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Ruiz’s daughter Carla, who’s in fifth grade, said she’d probably keep bringing her mask to school “to not risk getting infected.” She said wearing a mask bothered her at first but now she’s used to it.

Caught Between Hope And Skepticism

Middle and high school teachers from Cudahy to San Fernando to Silver Lake told KPCC/LAist the vast majority of students on their campuses kept their masks on.

“Some [students] said it was for safety, some said it’s just weird to see people unmasked,” said Sean Longstreet, a music teacher at University High School in West L.A. “I wonder if some are not comfortable showing their faces (maybe they’re insecure).”

“I would’ve thought that kids would’ve been very happy to take off their masks,” said James Hoyt-McDaniels, who teaches seventh and eighth grade history at Roy Romer Middle School in North Hollywood, “but that seems not to be the case.”

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Hoyt-McDaniels estimated that 95% of his students kept their masks on. He said most students are simply used to the masks at this point.

While he supports the district’s new policy, he also noted that the public health situation still feels fluid. Hoyt-McDaniels said that for much of this year, each day, at least one of his students has been absent with a COVID-19 case. It was only within the last month that he taught his first class without an absence this school year.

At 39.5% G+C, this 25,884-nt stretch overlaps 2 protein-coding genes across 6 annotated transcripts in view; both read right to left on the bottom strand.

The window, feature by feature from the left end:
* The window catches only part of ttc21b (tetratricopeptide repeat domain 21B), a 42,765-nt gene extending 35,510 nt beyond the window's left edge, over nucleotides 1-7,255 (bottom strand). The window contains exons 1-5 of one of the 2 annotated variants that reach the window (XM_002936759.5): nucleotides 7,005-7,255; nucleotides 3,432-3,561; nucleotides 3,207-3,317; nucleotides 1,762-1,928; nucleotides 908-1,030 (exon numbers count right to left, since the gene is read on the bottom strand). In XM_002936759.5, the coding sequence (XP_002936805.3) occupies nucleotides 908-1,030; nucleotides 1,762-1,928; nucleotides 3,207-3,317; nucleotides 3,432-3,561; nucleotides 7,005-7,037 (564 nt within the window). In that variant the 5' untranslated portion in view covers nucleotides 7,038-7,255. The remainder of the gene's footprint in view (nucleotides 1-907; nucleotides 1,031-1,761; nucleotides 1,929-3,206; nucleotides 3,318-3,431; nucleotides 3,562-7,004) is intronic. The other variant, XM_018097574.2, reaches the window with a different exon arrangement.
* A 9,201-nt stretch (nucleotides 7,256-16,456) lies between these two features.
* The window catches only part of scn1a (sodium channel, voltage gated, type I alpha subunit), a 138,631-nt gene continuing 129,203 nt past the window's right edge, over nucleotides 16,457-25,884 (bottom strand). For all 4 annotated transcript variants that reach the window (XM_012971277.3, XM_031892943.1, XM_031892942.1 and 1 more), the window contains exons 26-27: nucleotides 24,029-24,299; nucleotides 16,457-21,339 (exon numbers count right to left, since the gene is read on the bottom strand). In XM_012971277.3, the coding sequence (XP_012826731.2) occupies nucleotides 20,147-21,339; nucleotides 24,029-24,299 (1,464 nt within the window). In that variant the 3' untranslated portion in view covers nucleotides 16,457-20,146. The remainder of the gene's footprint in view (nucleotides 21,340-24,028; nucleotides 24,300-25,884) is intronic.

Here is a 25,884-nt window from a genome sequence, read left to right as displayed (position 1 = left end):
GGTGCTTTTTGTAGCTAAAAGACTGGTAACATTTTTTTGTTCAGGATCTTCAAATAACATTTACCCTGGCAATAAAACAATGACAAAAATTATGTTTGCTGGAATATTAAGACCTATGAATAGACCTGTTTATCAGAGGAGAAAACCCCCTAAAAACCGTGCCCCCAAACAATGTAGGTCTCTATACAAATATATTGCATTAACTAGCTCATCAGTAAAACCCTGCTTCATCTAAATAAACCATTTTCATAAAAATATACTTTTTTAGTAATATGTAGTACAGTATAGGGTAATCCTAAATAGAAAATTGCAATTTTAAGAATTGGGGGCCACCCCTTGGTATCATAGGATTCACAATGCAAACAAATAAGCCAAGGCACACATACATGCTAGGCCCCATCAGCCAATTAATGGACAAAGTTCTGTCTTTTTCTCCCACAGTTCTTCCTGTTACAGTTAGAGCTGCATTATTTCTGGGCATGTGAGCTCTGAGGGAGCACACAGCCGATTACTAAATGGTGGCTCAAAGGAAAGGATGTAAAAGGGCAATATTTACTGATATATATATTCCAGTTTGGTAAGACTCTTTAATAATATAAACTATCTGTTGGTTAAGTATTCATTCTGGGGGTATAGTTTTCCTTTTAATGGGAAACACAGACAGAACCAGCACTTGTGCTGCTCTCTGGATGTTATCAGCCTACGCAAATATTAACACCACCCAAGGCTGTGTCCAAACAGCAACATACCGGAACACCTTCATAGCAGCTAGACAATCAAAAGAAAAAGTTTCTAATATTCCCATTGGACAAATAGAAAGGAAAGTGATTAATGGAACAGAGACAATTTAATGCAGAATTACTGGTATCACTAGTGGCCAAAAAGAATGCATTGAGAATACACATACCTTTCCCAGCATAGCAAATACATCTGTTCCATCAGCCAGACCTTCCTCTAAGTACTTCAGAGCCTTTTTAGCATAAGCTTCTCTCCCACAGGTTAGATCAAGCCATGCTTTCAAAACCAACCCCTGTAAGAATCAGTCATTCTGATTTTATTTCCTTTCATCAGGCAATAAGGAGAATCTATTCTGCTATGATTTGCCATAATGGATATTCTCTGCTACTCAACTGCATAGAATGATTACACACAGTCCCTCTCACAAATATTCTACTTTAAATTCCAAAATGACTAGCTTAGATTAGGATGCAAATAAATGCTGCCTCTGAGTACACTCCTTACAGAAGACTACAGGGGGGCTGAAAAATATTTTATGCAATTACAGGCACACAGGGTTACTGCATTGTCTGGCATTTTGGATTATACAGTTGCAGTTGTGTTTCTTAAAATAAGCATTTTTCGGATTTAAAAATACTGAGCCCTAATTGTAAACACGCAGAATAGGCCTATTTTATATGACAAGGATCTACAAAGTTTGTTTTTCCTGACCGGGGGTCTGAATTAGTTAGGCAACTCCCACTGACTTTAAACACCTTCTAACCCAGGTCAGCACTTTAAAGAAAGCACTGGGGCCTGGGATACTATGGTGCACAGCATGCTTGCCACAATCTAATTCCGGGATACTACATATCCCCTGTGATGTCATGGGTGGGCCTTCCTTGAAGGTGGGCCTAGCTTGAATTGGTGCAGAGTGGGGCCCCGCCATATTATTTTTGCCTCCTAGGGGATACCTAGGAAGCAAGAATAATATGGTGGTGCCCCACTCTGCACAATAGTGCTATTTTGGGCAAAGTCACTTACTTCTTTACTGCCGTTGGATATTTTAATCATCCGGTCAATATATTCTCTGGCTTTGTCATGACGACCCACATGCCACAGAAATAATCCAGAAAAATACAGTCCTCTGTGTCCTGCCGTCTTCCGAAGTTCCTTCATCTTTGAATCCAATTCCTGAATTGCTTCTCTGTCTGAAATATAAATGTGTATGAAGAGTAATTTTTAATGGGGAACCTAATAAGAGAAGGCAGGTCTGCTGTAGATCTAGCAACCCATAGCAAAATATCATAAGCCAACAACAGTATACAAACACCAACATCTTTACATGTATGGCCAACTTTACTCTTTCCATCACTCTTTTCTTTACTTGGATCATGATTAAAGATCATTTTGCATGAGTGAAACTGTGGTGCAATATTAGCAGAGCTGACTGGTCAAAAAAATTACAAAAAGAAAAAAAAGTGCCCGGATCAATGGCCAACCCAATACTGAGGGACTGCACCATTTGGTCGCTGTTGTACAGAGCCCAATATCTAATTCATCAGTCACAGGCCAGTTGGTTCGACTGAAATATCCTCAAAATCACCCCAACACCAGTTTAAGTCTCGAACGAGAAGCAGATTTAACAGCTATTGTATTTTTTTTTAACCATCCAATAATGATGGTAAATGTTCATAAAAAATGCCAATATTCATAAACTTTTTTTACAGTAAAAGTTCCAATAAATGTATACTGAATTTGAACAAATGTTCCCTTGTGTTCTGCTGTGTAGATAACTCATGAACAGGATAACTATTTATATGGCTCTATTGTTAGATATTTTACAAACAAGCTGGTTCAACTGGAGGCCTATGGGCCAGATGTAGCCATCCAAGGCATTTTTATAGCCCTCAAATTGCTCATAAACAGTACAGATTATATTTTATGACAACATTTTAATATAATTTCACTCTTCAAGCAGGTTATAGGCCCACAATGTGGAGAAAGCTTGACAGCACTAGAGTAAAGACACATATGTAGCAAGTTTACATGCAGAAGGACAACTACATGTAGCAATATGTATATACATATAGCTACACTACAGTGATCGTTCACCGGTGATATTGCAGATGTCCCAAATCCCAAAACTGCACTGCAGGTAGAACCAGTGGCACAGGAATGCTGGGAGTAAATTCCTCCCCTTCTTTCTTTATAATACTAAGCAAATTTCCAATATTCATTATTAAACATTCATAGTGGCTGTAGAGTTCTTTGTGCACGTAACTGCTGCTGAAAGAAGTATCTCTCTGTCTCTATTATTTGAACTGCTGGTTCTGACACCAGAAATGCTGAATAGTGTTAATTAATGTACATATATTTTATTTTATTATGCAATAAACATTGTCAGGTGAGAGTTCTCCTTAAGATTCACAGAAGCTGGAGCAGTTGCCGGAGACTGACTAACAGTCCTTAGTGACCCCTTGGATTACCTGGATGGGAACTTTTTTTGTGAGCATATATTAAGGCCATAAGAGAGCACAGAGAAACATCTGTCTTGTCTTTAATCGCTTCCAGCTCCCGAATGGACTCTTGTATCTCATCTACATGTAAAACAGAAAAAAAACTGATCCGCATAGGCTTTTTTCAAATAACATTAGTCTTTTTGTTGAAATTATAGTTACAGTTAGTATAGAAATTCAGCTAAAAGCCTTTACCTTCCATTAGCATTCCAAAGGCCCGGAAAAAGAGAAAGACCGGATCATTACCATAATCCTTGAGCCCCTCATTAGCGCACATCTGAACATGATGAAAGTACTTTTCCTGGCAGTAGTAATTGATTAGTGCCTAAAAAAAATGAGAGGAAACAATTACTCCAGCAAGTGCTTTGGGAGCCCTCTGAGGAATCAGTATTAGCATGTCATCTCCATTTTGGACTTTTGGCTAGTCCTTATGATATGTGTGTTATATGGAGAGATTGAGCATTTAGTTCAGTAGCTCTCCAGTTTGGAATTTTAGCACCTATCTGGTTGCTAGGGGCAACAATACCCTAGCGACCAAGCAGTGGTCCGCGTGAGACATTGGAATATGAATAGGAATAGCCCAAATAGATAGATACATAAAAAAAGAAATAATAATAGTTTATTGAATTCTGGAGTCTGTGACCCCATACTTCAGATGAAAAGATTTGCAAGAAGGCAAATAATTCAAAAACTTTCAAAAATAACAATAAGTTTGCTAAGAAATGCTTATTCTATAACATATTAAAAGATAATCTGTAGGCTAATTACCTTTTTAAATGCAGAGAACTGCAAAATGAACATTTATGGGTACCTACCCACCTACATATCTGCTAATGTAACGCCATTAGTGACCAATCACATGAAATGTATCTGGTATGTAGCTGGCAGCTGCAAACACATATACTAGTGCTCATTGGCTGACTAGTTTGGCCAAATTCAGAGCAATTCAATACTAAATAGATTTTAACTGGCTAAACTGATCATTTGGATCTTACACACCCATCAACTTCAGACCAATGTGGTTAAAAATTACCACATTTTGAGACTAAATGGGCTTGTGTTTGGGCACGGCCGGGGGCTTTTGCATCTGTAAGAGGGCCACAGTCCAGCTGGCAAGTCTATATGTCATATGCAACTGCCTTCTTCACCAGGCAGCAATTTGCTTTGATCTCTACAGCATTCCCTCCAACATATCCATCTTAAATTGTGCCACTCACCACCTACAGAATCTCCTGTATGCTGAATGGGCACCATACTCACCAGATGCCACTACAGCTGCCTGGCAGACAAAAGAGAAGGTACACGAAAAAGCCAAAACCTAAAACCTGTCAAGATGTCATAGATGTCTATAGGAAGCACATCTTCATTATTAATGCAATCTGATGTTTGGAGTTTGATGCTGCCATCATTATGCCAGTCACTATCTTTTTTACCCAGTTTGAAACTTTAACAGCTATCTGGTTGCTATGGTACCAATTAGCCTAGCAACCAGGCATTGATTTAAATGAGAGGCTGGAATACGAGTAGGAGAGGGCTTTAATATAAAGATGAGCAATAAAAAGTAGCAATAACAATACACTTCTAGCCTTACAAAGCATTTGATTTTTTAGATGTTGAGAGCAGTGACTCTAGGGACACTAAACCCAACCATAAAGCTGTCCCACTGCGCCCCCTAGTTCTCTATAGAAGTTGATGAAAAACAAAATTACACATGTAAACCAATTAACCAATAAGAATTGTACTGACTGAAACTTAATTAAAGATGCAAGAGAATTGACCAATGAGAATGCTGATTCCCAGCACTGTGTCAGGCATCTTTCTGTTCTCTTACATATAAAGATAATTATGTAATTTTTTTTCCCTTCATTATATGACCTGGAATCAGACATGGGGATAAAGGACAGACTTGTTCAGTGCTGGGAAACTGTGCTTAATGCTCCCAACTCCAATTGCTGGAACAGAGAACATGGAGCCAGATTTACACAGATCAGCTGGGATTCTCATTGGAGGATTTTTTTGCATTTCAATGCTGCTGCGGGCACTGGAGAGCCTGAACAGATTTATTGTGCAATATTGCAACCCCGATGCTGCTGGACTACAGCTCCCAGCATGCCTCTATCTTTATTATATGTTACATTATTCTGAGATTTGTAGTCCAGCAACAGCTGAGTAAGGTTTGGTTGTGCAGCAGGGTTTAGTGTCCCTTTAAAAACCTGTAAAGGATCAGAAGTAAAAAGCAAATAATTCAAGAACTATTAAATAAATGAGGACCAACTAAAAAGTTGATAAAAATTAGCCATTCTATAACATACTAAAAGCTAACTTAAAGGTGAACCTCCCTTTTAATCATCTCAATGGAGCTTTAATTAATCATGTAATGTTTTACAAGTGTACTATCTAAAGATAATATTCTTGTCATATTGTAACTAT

Ben Feinberg, who teaches math at Luther Burbank Middle School in Highland Park, believes his students are keeping their masks on because they're worried about their attendance.

"Some of them had coronavirus," Feinberg explained, "and they had to miss school, and that is the worst thing to them right now: nobody wants to miss school. That means missing out on time with friends and missing out on lessons and catching up — nobody wants that."

Feinberg said only one of his students was completely unmasked on Wednesday. Maybe five more were wearing their masks incorrectly — which is par for the course. The only thing that's different today is that he didn't have to correct their mask-wearing behavior.

Feinberg suspects maybe one-quarter of his students want to take their masks off, but may not feel comfortable enough yet. Several teachers predicted it would take days or even weeks for most students to decide how they want to handle masking.

Teacher Anna Soffer points out the last "normal," pre-pandemic year of school was the 2018-19 school year, during which her current students — now in middle school — would've been in third grade.

On Wednesday, all of Soffer's students had their faces covered. So did she.

"A lot of time is going to be spent making sure the kids feel safe, and comfortable, and healthy," said Soffer, who teaches history at Thomas Starr King Middle School in Silver Lake. "It could take a little while."

What questions do you have about K-12 education in Southern California?
Kyle Stokes reports on the public education system — and the societal forces, parental choices and political decisions that determine which students get access to a “good” school (and how we define a “good school”).

Updated March 23, 2022 at 4:15 PM PDT
This post was updated with comments from additional teachers.